I know about the examples given of "the man kissing the woman" or "boy kissing the girl". My question is, how do I use the -n if the object ends in, for instance, the letter n as in John, or in y as in Mary? Do I add an o and then the n? Do I just add the n by itself. How would you even pronounce the word Maryn?

  • Esperantized names (Johano/n, Jozefo/n, possibly Maria/n) get an n, the rest in general not.
    – Joop Eggen
    Commented Nov 22, 2017 at 16:10
  • There are a few elements in your question and it's hard to tease them apart. I would encourage you to make the subject match the actual question better. Something like "marking direct object of non-Esperanto names." Your question about how to pronounce "Maryn" calls to mind the question of how to pronounce foreign words in Esperanto at all - and it's tempting to answer in terms of "why is it important to experantize words?" Commented Nov 22, 2017 at 17:37

2 Answers 2


My perception is that the most common thing to do is just to not bother marking the object, so in your example it would just be something like “John kisas Mary”. Even though Esperanto has a flexible word order, the default is subject-verb-object like in English. When it is not possible to mark the object you can usually just rely on this default to be understood.

For a more complete answer, see this similar question: What is the best way to express the accusative of non-Esperanto words in an Esperanto text?

  • On what basis to you assert that this is most common? Commented Nov 22, 2017 at 16:32
  • My first superficial attempts at quantifying this objectively - searching for foreign terms in Tekstaro.com - suggests that leaving foreign terms unmarked for accusative is actually uncommon. (I also found out that I am listed in the Tekstaro as a foreign term.) Commented Nov 22, 2017 at 20:21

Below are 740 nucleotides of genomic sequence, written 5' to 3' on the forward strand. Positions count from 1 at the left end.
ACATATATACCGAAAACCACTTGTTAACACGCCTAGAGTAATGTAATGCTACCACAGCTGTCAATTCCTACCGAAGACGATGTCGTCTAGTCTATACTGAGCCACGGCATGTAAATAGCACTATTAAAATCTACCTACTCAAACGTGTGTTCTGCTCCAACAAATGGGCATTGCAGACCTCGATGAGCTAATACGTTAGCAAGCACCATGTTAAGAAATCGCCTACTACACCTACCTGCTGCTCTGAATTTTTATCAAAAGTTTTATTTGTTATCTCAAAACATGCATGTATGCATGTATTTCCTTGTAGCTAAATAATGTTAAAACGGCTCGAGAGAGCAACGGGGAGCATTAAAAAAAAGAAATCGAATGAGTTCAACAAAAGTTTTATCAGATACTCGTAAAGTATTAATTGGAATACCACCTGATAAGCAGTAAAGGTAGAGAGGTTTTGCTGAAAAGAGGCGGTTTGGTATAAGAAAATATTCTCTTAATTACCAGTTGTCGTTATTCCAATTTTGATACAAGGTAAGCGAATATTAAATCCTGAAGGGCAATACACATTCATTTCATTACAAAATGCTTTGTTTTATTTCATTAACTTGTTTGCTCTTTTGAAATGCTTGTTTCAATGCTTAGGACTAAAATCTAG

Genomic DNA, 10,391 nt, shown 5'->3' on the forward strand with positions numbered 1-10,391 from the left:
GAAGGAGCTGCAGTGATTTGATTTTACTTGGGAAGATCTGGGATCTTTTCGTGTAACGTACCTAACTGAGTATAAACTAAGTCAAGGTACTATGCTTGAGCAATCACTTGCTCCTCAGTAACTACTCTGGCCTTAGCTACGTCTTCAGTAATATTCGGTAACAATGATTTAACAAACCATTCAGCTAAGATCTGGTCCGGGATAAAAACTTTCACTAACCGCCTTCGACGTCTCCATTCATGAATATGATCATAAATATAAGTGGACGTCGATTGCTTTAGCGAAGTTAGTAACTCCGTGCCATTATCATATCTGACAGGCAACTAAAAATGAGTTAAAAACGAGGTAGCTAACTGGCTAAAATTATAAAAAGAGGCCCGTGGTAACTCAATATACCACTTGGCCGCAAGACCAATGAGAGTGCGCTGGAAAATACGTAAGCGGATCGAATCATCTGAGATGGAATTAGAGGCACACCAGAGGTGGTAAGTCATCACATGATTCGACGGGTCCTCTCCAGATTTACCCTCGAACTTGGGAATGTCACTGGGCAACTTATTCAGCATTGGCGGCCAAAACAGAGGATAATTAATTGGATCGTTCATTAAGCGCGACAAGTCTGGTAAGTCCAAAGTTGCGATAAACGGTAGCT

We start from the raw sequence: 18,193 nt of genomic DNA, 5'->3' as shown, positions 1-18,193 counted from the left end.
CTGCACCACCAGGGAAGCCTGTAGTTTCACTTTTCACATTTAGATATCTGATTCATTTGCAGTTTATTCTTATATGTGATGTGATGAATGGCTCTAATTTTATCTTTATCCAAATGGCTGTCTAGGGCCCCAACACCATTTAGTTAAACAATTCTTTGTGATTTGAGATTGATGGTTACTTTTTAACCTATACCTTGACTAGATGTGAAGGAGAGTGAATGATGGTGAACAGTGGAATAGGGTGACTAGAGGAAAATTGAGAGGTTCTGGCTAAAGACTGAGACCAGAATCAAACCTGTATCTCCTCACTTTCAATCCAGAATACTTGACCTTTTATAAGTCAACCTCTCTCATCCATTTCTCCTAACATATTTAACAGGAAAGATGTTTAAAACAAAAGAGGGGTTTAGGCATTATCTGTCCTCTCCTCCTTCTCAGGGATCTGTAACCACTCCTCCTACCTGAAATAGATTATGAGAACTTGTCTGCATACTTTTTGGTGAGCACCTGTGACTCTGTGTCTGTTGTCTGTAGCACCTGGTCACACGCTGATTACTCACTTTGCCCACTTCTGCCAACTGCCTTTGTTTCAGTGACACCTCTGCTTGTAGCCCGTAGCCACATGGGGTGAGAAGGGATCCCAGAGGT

• @TomasoAlexander I’m not sure if Tekstaro would be a great source because it is mostly works of fiction. In that case it seems very likely that authors would artificially pick names that are easily esperantoisable. Maybe it would be better to scan through Telegram chats.
    – Neil Roberts
    Commented Nov 22, 2017 at 20:34
  • So, by "most common in Esperanto" you mean "subjectively and unverified to be most common in Telegram chats"? I do believe you're mistaken when you say "mostly works of fiction" especially when searching specifically for foreign names. I've searched for "Thomas" and for names starting with "John" - and most of the hits were not fiction... well, at least that's my subjective impression at this point. Commented Nov 22, 2017 at 21:43
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    I thought it would be interesting to know what is more common. I thought about posting an answer, but I think this should be closed as a duplicate - and you've already pointed to the other question. Commented Nov 22, 2017 at 23:56

I often try to rephrase things so that the accusative isn’t required on a non-Esperanto word or name. If all else fails, there is always the passive.

John estas kisata de Mary. (John is kissed by Mary.)

Mary estas kisata de John. (Mary is kissed by John.)

I don’t believe it is common, and some will likely call it bad style.

  • Any particular reason to order it as “kisata estas” instead of the more usual “estas kisata”?
    – Neil Roberts
    Commented Nov 28, 2017 at 8:42
  • @NeilRoberts: Only old habits from Latin. I’ll change it. Commented Nov 28, 2017 at 14:22

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